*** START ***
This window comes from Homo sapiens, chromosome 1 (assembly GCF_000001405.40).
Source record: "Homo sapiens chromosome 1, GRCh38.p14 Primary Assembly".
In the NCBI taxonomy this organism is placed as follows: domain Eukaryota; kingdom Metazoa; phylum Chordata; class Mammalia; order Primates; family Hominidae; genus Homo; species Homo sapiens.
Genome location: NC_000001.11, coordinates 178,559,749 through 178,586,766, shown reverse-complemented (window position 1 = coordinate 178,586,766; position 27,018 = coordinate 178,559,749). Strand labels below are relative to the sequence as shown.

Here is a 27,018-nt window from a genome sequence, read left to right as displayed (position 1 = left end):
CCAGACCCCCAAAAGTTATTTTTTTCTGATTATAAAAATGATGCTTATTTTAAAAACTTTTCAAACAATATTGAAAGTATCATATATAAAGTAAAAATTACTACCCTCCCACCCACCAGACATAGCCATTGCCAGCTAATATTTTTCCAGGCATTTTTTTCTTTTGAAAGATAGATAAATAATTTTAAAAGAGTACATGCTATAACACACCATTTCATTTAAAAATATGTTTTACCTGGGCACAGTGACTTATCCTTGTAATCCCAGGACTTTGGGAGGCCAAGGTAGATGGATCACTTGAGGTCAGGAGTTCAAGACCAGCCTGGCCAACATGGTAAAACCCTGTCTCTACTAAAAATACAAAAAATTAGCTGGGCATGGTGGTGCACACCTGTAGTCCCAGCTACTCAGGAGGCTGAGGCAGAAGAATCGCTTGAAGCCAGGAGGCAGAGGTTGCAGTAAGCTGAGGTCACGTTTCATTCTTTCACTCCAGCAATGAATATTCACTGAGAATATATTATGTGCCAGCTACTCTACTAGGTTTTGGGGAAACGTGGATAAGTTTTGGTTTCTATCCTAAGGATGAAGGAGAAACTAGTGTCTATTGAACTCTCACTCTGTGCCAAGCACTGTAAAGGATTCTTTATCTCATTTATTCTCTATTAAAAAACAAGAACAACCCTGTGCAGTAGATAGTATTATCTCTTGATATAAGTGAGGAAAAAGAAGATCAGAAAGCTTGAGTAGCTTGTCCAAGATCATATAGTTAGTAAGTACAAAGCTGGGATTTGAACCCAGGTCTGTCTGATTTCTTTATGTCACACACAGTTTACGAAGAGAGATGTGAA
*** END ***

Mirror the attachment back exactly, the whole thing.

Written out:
This window comes from Homo sapiens, chromosome 1 (assembly GCF_000001405.40).
Source record: "Homo sapiens chromosome 1, GRCh38.p14 Primary Assembly".
In the NCBI taxonomy this organism is placed as follows: domain Eukaryota; kingdom Metazoa; phylum Chordata; class Mammalia; order Primates; family Hominidae; genus Homo; species Homo sapiens.
Genome location: NC_000001.11, coordinates 178,559,749 through 178,586,766, shown reverse-complemented (window position 1 = coordinate 178,586,766; position 27,018 = coordinate 178,559,749). Strand labels below are relative to the sequence as shown.

Here is a 27,018-nt window from a genome sequence, read left to right as displayed (position 1 = left end):
CCAGACCCCCAAAAGTTATTTTTTTCTGATTATAAAAATGATGCTTATTTTAAAAACTTTTCAAACAATATTGAAAGTATCATATATAAAGTAAAAATTACTACCCTCCCACCCACCAGACATAGCCATTGCCAGCTAATATTTTTCCAGGCATTTTTTTCTTTTGAAAGATAGATAAATAATTTTAAAAGAGTACATGCTATAACACACCATTTCATTTAAAAATATGTTTTACCTGGGCACAGTGACTTATCCTTGTAATCCCAGGACTTTGGGAGGCCAAGGTAGATGGATCACTTGAGGTCAGGAGTTCAAGACCAGCCTGGCCAACATGGTAAAACCCTGTCTCTACTAAAAATACAAAAAATTAGCTGGGCATGGTGGTGCACACCTGTAGTCCCAGCTACTCAGGAGGCTGAGGCAGAAGAATCGCTTGAAGCCAGGAGGCAGAGGTTGCAGTAAGCTGAGGTCACGTTTCATTCTTTCACTCCAGCAATGAATATTCACTGAGAATATATTATGTGCCAGCTACTCTACTAGGTTTTGGGGAAACGTGGATAAGTTTTGGTTTCTATCCTAAGGATGAAGGAGAAACTAGTGTCTATTGAACTCTCACTCTGTGCCAAGCACTGTAAAGGATTCTTTATCTCATTTATTCTCTATTAAAAAACAAGAACAACCCTGTGCAGTAGATAGTATTATCTCTTGATATAAGTGAGGAAAAAGAAGATCAGAAAGCTTGAGTAGCTTGTCCAAGATCATATAGTTAGTAAGTACAAAGCTGGGATTTGAACCCAGGTCTGTCTGATTTCTTTATGTCACACACAGTTTACGAAGAGAGATGTGAA